Now, enter the chroot.

$ cd ~/chromiumos/src/scripts/
$ ./

And set up board for your system.

(cros-chroot) $ cd ~/trunk/src/scripts/
(cros-chroot) $ ./setup_board --board=x86-generic

Build the Chromium packages.

(cros-chroot) $ cd ~/trunk/src/scripts/
(cros-chroot) $ ./build_packages --board=x86-generic

And build the Chromium image for your board.

(cros-chroot) $ ./build_image --board=x86-generic

This will have generated a unique image for you.

(cros-chroot) $ ls -alh ~/trunk/src/build/images/x86-generic
total 16K
drwxr-xr-x 4 mattias root 4.0K Aug 26 23:22 .
drwxr-xr-x 3 mattias root 4.0K Aug 26 20:45 ..
drwxr-xr-x 2 mattias eng  4.0K Aug 26 23:22
lrwxrwxrwx 1 mattias eng    25 Aug 26 23:22 latest ->

Now, to easily test your image, you can convert it to a VMware VMDK file using the built-in convert script.

(cros-chroot) $ cd ~/trunk/src/scripts/
(cros-chroot) $ ./ --from=../build/images/x86-generic/latest/ --board=x86-generic --make_vmx --format vmware --vmdk chromium_os_x86-generic.vmdk --vmx chromium_os_x86-generic.vmx

This will try to generate the VMware image, but changes are you'll run into the following error.

./ line 236: qemu-img: command not found

You can solve this by first installing the necessary "qemu-img" package.

(cros-chroot) $ sudo emerge app-emulation/qemu-softmmu

And re-generating your VMware image.

(cros-chroot) $ ./ --from=../build/images/x86-generic/latest/ --board=x86-generic --make_vmx --format vmware --vmdk chromium_os_x86-generic.vmdk --vmx chromium_os_x86-generic.vmx

And you'll find your VMware files in the following directory.

(cros-chroot) $ ls -alh ~/trunk/src/build/images/x86-generic/latest/
drwxr-xr-x 5 mattias eng  4.0K Aug 27 00:07 .
drwxr-xr-x 4 mattias root 4.0K Aug 26 23:22 ..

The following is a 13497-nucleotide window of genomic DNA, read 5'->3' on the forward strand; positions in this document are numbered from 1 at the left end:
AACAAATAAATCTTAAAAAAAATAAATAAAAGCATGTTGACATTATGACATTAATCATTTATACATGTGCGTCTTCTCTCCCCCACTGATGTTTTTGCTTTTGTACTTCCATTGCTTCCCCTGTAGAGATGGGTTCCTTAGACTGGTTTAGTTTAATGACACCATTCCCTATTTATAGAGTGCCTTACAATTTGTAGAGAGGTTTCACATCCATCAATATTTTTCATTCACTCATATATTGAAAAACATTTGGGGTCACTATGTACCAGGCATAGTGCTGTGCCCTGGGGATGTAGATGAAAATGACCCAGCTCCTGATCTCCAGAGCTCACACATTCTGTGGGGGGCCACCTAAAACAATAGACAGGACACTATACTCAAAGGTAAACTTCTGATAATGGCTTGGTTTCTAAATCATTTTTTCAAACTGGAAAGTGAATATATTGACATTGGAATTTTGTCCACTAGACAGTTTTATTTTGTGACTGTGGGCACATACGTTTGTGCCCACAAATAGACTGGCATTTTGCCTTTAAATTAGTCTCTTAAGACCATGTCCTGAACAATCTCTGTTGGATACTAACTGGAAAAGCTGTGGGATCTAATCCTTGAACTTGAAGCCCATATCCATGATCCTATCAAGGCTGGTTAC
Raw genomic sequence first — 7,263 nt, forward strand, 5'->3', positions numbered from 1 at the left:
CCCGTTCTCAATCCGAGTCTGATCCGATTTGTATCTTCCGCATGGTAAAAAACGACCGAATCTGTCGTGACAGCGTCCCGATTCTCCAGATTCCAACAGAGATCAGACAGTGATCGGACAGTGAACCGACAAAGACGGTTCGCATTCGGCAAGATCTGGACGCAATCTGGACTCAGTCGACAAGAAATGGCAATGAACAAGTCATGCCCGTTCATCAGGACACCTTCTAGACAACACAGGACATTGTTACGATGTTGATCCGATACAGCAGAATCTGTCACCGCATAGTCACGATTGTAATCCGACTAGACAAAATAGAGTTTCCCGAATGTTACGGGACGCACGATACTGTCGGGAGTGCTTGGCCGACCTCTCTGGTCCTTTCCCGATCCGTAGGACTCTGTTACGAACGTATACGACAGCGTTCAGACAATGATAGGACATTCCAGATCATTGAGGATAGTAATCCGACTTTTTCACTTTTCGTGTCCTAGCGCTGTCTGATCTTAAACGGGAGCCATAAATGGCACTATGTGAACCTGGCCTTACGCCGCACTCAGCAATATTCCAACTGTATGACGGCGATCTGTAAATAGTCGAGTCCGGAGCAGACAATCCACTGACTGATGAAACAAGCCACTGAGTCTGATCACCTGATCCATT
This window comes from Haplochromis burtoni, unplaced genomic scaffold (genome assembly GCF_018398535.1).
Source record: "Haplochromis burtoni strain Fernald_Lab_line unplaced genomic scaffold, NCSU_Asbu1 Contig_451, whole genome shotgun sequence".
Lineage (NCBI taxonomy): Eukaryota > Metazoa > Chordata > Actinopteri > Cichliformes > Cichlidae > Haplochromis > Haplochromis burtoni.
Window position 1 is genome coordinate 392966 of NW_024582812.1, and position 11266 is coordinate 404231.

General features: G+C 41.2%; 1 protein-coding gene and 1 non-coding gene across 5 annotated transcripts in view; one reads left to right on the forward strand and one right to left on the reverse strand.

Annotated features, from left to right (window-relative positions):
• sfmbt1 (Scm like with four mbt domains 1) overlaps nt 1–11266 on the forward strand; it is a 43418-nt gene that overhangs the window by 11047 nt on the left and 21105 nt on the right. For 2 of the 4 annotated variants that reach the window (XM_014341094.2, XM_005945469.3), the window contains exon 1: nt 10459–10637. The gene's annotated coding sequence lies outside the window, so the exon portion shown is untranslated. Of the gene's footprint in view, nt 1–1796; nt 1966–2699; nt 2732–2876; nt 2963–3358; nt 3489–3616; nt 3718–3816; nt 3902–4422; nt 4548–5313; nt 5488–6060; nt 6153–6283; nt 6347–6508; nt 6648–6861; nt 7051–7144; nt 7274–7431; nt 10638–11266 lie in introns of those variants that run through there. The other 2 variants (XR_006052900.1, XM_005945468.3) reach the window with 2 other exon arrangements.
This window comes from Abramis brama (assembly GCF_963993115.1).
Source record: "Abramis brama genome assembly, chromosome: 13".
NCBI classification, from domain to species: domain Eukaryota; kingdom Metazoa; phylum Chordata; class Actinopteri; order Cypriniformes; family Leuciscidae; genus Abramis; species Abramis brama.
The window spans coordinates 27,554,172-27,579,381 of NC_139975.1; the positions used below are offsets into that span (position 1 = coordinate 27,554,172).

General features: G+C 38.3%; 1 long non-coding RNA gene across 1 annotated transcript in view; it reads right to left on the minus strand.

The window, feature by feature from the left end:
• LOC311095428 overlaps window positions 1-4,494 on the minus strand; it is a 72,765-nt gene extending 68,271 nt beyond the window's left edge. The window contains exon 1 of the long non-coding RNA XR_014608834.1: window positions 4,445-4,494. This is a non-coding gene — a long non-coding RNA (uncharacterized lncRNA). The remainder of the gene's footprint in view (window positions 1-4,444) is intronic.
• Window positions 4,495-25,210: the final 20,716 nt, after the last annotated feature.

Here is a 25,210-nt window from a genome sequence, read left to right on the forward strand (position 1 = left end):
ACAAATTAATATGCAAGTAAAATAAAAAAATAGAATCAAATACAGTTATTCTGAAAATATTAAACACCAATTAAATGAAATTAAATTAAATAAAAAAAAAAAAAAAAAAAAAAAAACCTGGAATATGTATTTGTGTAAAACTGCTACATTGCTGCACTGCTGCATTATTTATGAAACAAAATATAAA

-rw-r--r-- 1 mattias eng   191 Aug 27 00:06 boot.config
-rw-r--r-- 1 mattias eng   834 Aug 26 23:13 boot.desc
-rw-r--r-- 1 mattias eng  675M Aug 27 00:07 chromium_os_x86-generic.vmdk
-rw-r--r-- 1 mattias eng   381 Aug 27 00:07 chromium_os_x86-generic.vmx

Now exit the chrooted environment, and copy the VMware files found in the following location to your local computer.

$ ls -alh ~/chromiumos/src/build/images/x86-generic/latest/

Fire up ye old VMware vCenter Converter, choose the "VMware Workstation or VMware Virtual Machine" as source, and browse to your .VMX file.

VMware Converter

Proceed with the wizard, crank up the assigned memory a bit (defaults to 32MB), and boot up your Virtual Machine.

Have fun!

Hi! My name is Mattias Geniar. I'm a Support Manager at Nucleus Hosting in Belgium, a general web geek, public speaker and podcaster. Currently working on DNS Spy. Follow me on Twitter as @mattiasgeniar.

I respect your privacy and you won't get spam. Ever.
Just a weekly newsletter about Linux and open source.

SysCast podcast

In the SysCast podcast I talk about Linux & open source projects, interview sysadmins or developers and discuss web-related technologies. A show by and for geeks!

cron.weekly newsletter

A weekly newsletter - delivered every Sunday - for Linux sysadmins and open source users. It helps keeps you informed about open source projects, Linux guides & tutorials and the latest news.

Share this post

Did you like this post? Will you help me share it on social media? Thanks!


Virtguru Wednesday, October 27, 2010 at 22:30

I have also instructions how to rebuild Chromium OS image so you will get latest version.

Minutes with Chromium OS


Leave a Reply

Your email address will not be published. Required fields are marked *